Image: Wikimedia Commons / Erik van Leeuwen
Image: Wikimedia Commons / Erik van Leeuwen

Letesenbet Gidey smashes women’s half marathon world record

On 24 October, Letesenbet Gidey of Ethiopia broke the women’s half marathon world record by an astounding 70 seconds. In achieving a time of 1.02.52, she became the first woman to break the 63-minute barrier. After a handful of other marathon and half marathon records have been broken over the last year, it has brought much attention to the event, as questions are being raised over why and how records are being broken so often and by such big margins.

Gidey set her record at the Valencia Half Marathon Trinidad Alfonso EDP. Last year, she also broke the women’s 5,000m in the city and saw the 10,000m record coming her way only a year after in Hengelo. This period of world-class race experience, combined with her impeccable form, helped carry her through a race which couldn’t have been better planned or paced on 24 October.

From the beginning, Gidey was well onto the world-record pace. She reached the 5km mark in 15 minutes and continued her strong form throughout the opening stages of the race. Her second 5km saw her run a negative split as she reached the 10km mark in only 29: 45s. With such a strong start to her race, she was still able to cross the line comfortably within the world record time, despite a drop in pace over the last 5km.

When races started again, athletes were itching to get to the start line, and were entering these races in some of the best form of their careers

In a post-race interview, an ecstatic Gidey declared that: “I’m so happy to break the world record in my first half marathon. I knew I could run this kind of time as my training sessions in the altitude of Addis Abeba have gone very well.”

However, she wasn’t the only runner to break a marathon record in Valencia on the day. Kenya’s Abel Kachumber also took the men’s half marathon record in 58:07 minutes. These two runners became two of a growing group of athletes who have broken a long-distance event record in the past 12 months.

Achieving such a feat is something which every athlete may aspire to do. But it is an accolade usually only reserved for the golden few. So, with all of these records being taken, much discussion has been started about why so many athletes are joining this ‘elite club’ of world record holders. One of the first and most surprising factors that could be at play here is the pandemic.

For many athletes, periods of extended lockdown denied them access to world class training facilities. However, for a marathon runner, who needs only a pair of trainers and a place to run, extended lockdowns with no competitions brought long and uninterrupted blocks of training. Not only does this mean that when races started again, athletes were itching to get to the start line, they were also entering these races in some of the best form of their careers.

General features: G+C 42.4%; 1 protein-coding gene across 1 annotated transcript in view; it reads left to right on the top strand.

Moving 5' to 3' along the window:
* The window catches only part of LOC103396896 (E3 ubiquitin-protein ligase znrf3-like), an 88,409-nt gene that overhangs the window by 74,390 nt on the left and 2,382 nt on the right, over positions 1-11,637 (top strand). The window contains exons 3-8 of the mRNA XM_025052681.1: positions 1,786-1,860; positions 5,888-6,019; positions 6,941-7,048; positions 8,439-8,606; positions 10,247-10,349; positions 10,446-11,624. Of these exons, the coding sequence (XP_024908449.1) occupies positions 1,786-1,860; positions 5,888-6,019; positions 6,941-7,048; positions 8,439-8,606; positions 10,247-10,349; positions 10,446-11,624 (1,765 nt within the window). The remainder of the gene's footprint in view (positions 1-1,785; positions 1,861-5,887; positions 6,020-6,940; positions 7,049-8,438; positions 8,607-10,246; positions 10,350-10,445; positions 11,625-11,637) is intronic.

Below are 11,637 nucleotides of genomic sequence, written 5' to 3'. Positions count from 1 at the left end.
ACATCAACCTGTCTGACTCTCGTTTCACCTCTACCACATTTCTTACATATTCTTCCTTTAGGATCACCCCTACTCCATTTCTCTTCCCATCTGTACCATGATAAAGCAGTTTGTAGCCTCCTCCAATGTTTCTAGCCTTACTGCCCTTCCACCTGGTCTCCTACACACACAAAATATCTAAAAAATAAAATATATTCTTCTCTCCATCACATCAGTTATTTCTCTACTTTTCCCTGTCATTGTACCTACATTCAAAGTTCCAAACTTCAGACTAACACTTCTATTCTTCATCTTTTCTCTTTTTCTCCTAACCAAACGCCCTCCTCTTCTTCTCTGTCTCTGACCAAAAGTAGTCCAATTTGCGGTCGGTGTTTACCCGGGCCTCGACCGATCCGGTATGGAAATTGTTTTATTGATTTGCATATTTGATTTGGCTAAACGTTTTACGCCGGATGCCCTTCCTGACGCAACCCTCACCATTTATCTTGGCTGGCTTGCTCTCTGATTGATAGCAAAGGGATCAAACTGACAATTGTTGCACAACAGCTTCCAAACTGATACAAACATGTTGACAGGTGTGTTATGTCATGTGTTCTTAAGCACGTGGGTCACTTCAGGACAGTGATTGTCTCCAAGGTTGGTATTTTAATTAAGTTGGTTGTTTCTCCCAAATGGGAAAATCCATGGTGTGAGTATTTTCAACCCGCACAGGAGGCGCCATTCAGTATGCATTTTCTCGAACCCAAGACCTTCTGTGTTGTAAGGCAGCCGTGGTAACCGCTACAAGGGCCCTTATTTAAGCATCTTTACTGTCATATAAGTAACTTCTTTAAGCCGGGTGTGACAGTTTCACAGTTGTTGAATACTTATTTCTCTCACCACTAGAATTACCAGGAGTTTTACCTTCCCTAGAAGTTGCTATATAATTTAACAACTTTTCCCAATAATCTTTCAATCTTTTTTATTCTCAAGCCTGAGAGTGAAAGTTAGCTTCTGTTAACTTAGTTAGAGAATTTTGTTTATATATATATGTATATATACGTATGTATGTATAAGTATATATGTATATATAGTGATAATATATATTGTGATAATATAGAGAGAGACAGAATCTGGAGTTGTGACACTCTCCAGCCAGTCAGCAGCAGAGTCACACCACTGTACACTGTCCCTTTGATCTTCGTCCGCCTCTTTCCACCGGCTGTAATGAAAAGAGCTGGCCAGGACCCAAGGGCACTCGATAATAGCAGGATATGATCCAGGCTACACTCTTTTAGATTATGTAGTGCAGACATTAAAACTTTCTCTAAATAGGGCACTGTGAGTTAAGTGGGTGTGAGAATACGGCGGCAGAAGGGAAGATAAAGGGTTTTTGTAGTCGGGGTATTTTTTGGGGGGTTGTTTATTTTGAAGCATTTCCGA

Unlike in a normal racing season, where an athlete’s training is tailored to create peaks in their fitness which align with the competition calendar, the pandemic has allowed athletes to simply become more fit, more conditioned, and more consistent in their training. Along with this adaptation of training programmes, large developments in running technology have also been made.

Most famously, it was noted that when Eloid Kiptchogie broke the two-hour marathon barrier in 1.59.24, he was wearing the Nike Zoom Vaporfly Elite. These trainers have a ‘carbon fiber plate and high sole height’ to enhance the way an athlete moves through their foot when running. The use of technology in competitive sport has always been one of controversy. It begs the question of how much of a performance is controlled by the athlete, and how much is enhanced by the technology. But this notion of control can also be seen in the conditions athletes are racing under.

If perfect conditions are being manipulated for runners, will the sport just become a race for robots and not the exciting and gruelling contest it started as?

The vast majority of the marathon records have been broken when athletes are running in near perfect environments. This includes events becoming ‘elite athletes only following the pandemic, courses being adapted, and technology, such as pacing lasers, being implemented into races.

It could be questioned whether all of these new advancements align with the ethics of the sport. But finding the answer to these questions could be much more complex and lie in what the individual believes the purpose of the competition to be. Are events held now as races between one man and the next, or are we reaching a point in sport where the science is advancing so rapidly that now the race is only between man and the clock?

If athletes with such natural ability are able to perfect their craft in such a way that they can deliver world-class performances time after time, it is easy to understand why they wouldn’t want to be denied this opportunity if such perfect conditions can be created. But with the best atmospheres in this sport coming when one runner is pitted against another, are we denying the underdog their opportunity to spontaneously break through, or the ‘perfect’ runner the chance to have a bad day? By making racing a game of man vs time, are we losing the unpredictability that makes sport so special?

Athletes are all human, if perfect conditions are being manipulated for runners, will the sport just become a race for robots and not the exciting and gruelling contest it started as?

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